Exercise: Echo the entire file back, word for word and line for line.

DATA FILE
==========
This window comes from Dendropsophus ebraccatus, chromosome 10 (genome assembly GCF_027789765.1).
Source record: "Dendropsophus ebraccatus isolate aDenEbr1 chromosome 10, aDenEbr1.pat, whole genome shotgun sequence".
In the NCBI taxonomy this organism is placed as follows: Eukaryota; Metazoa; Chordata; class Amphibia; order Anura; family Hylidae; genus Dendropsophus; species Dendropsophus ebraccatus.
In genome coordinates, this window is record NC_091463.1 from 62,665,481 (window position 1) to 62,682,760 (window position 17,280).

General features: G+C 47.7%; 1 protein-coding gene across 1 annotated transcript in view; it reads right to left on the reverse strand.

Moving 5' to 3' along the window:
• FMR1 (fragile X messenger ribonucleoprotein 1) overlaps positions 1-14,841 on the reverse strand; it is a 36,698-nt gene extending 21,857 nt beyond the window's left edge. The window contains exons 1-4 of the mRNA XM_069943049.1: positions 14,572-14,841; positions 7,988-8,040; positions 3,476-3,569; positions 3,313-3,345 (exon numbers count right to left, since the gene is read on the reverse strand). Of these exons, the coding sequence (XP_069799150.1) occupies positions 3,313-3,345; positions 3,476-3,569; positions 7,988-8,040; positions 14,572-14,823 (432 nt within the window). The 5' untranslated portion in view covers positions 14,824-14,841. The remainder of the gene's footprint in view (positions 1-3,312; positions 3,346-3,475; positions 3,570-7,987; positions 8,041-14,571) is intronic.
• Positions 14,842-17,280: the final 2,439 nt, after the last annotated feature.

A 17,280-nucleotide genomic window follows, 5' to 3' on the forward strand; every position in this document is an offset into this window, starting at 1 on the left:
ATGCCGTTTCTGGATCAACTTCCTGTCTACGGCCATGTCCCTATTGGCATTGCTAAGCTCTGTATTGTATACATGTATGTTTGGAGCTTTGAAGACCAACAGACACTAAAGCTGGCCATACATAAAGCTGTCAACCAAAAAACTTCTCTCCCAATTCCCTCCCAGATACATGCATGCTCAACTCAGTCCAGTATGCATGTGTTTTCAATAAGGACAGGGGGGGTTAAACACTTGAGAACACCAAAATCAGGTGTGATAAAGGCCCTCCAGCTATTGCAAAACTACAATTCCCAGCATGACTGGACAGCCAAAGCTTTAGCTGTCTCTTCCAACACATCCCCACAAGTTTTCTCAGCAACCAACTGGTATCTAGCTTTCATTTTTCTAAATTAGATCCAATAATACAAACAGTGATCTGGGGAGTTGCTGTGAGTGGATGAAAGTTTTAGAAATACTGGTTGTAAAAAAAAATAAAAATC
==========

This window comes from Dendropsophus ebraccatus, chromosome 10 (genome assembly GCF_027789765.1).
Source record: "Dendropsophus ebraccatus isolate aDenEbr1 chromosome 10, aDenEbr1.pat, whole genome shotgun sequence".
In the NCBI taxonomy this organism is placed as follows: Eukaryota; Metazoa; Chordata; class Amphibia; order Anura; family Hylidae; genus Dendropsophus; species Dendropsophus ebraccatus.
In genome coordinates, this window is record NC_091463.1 from 62,665,481 (window position 1) to 62,682,760 (window position 17,280).

General features: G+C 47.7%; 1 protein-coding gene across 1 annotated transcript in view; it reads right to left on the reverse strand.

Moving 5' to 3' along the window:
• FMR1 (fragile X messenger ribonucleoprotein 1) overlaps positions 1-14,841 on the reverse strand; it is a 36,698-nt gene extending 21,857 nt beyond the window's left edge. The window contains exons 1-4 of the mRNA XM_069943049.1: positions 14,572-14,841; positions 7,988-8,040; positions 3,476-3,569; positions 3,313-3,345 (exon numbers count right to left, since the gene is read on the reverse strand). Of these exons, the coding sequence (XP_069799150.1) occupies positions 3,313-3,345; positions 3,476-3,569; positions 7,988-8,040; positions 14,572-14,823 (432 nt within the window). The 5' untranslated portion in view covers positions 14,824-14,841. The remainder of the gene's footprint in view (positions 1-3,312; positions 3,346-3,475; positions 3,570-7,987; positions 8,041-14,571) is intronic.
• Positions 14,842-17,280: the final 2,439 nt, after the last annotated feature.

A 17,280-nucleotide genomic window follows, 5' to 3' on the forward strand; every position in this document is an offset into this window, starting at 1 on the left:
ATGCCGTTTCTGGATCAACTTCCTGTCTACGGCCATGTCCCTATTGGCATTGCTAAGCTCTGTATTGTATACATGTATGTTTGGAGCTTTGAAGACCAACAGACACTAAAGCTGGCCATACATAAAGCTGTCAACCAAAAAACTTCTCTCCCAATTCCCTCCCAGATACATGCATGCTCAACTCAGTCCAGTATGCATGTGTTTTCAATAAGGACAGGGGGGGTTAAACACTTGAGAACACCAAAATCAGGTGTGATAAAGGCCCTCCAGCTATTGCAAAACTACAATTCCCAGCATGACTGGACAGCCAAAGCTTTAGCTGTCTCTTCCAACACATCCCCACAAGTTTTCTCAGCAACCAACTGGTATCTAGCTTTCATTTTTCTAAATTAGATCCAATAATACAAACAGTGATCTGGGGAGTTGCTGTGAGTGGATGAAAGTTTTAGAAATACTGGTTGTAAAAAAAAATAAAAATC